Two, one lift off!

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Aerospace students’ latest rocket launch tests readiness
The lift-off from the pad at Brothers, Ore. Heat is distorting the light, which makes the rocket appear wavy in the photo. The May 28, 2016, test was “a perfect flight, absolutely perfect," according to the Aerospace students present.

The lift-off from the pad at Brothers, Ore. Heat is distorting the light, which makes the rocket appear wavy in the photo. The May 28, 2016, test was “a perfect flight, absolutely perfect,” according to the Aerospace students present.

Students completed a successful test launch of their full-scale launch vehicle with a prototype payload in Brothers, Ore., on May 28, 2016.

This was in preparation for the Experimental Sounding Rocket Association (ESRA) competition to be held near Green River, Utah, June 15-18.

The apogee, which was determined by averaging two barometric sensors, reached 10,706 feet above ground level (AGL). The target apogee was 10,000 feet AGL. The prototype payload was a bit light, so the competition motor will be adjusted in an attempt to get closer to the target altitude, said Keith Stansbury, Aerospace program facility adviser.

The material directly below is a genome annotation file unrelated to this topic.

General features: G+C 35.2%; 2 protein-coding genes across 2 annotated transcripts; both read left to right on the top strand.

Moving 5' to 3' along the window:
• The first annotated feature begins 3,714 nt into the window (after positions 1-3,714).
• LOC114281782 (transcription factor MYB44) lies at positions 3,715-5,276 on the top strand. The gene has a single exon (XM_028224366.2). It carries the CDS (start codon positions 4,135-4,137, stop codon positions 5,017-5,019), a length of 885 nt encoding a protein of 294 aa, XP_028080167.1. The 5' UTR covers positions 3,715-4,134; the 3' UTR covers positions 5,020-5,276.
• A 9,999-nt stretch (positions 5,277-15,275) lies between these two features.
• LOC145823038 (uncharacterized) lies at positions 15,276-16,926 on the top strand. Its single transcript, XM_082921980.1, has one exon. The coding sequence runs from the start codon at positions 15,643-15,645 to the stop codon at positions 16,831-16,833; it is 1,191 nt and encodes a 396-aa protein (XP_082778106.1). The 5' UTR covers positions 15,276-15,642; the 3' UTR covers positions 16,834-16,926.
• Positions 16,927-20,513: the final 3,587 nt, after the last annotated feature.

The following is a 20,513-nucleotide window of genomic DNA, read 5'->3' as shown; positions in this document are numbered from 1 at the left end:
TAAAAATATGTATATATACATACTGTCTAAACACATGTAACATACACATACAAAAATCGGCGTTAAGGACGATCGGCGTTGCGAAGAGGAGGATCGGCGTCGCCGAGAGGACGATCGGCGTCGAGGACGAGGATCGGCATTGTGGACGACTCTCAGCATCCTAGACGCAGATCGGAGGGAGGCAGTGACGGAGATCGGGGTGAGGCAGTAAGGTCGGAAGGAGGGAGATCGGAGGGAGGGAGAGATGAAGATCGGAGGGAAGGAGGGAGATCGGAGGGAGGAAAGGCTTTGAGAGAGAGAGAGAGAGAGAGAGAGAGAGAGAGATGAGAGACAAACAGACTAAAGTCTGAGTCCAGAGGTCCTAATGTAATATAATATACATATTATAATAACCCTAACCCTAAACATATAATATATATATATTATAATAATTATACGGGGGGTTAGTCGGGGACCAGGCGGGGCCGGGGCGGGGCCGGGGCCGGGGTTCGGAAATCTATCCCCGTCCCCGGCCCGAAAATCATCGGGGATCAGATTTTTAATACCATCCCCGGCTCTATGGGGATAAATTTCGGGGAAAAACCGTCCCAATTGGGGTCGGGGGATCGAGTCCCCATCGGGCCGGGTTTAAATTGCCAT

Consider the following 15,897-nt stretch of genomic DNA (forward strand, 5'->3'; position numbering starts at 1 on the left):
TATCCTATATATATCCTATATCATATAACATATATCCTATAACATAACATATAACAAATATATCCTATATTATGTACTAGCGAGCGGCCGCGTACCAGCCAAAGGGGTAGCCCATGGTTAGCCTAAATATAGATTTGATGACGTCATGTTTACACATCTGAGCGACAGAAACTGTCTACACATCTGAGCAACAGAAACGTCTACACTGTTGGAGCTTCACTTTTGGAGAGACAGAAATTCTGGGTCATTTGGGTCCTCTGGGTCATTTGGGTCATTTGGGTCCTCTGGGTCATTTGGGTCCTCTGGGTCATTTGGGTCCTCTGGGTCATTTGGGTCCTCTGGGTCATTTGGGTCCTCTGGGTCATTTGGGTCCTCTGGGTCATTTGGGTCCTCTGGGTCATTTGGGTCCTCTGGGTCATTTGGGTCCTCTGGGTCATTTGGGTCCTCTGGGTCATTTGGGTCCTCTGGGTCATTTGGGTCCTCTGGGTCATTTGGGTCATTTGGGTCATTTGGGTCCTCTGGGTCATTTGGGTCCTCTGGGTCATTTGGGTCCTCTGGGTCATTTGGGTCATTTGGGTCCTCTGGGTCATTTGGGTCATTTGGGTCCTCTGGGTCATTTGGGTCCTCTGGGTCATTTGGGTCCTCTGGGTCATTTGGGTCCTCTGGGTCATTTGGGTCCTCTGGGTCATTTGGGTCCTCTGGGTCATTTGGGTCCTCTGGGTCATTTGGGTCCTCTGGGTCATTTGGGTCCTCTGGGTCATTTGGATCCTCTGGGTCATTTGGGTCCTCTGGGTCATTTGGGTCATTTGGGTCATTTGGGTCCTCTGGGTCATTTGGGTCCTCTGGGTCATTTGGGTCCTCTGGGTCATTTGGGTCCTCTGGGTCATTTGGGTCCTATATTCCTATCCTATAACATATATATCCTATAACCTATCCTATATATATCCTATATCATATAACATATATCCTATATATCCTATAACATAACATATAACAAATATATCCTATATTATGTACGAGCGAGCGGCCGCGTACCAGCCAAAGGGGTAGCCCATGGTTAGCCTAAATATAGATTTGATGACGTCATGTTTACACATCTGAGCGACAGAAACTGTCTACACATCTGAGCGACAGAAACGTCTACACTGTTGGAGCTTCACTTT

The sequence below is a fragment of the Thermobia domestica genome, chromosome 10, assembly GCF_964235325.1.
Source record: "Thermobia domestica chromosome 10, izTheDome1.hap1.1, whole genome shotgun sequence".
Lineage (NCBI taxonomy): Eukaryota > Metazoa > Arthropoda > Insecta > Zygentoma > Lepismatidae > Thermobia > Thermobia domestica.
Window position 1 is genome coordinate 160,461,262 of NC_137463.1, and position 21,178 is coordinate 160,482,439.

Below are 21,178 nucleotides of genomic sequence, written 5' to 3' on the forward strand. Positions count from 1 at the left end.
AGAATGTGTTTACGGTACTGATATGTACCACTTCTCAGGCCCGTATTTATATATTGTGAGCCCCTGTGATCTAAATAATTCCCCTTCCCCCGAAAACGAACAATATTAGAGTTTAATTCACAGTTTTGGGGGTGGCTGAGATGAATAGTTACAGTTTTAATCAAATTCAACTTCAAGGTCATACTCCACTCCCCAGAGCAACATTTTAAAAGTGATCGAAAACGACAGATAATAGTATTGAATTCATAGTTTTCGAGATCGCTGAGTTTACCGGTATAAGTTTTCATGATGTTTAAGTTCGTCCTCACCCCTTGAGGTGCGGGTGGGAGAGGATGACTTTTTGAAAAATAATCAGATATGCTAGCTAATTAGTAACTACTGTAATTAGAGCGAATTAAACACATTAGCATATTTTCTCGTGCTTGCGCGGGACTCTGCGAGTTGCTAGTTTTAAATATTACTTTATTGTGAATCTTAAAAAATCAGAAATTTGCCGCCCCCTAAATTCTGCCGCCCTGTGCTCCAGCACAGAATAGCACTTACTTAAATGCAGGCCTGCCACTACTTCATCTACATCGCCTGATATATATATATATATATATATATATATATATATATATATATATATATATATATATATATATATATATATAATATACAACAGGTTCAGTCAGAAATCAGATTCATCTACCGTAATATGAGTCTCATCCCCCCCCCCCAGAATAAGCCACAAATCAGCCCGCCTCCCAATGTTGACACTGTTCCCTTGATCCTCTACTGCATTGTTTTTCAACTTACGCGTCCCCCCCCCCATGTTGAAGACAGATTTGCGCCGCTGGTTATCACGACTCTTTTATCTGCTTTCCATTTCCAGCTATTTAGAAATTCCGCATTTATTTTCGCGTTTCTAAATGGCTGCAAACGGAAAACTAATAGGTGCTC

“While overreaching the target, we did deliver the payload to more than two miles up!”

The recovery system worked perfectly, according to Stansbury. “Everything was recovered intact and ready for preparation for the competition at Green River.”

The payload, however, had some challenges: The GoPro compact video recording device filled a secure digital card prior to lift-off, when it was intended to record the entire launch. Also, other data was garbled, so there will be changes made to the subsystem.

“The launch was to confirm flight readiness of the launch vehicle, not the payload, so it was a complete success for what we needed,” said Stansbury.

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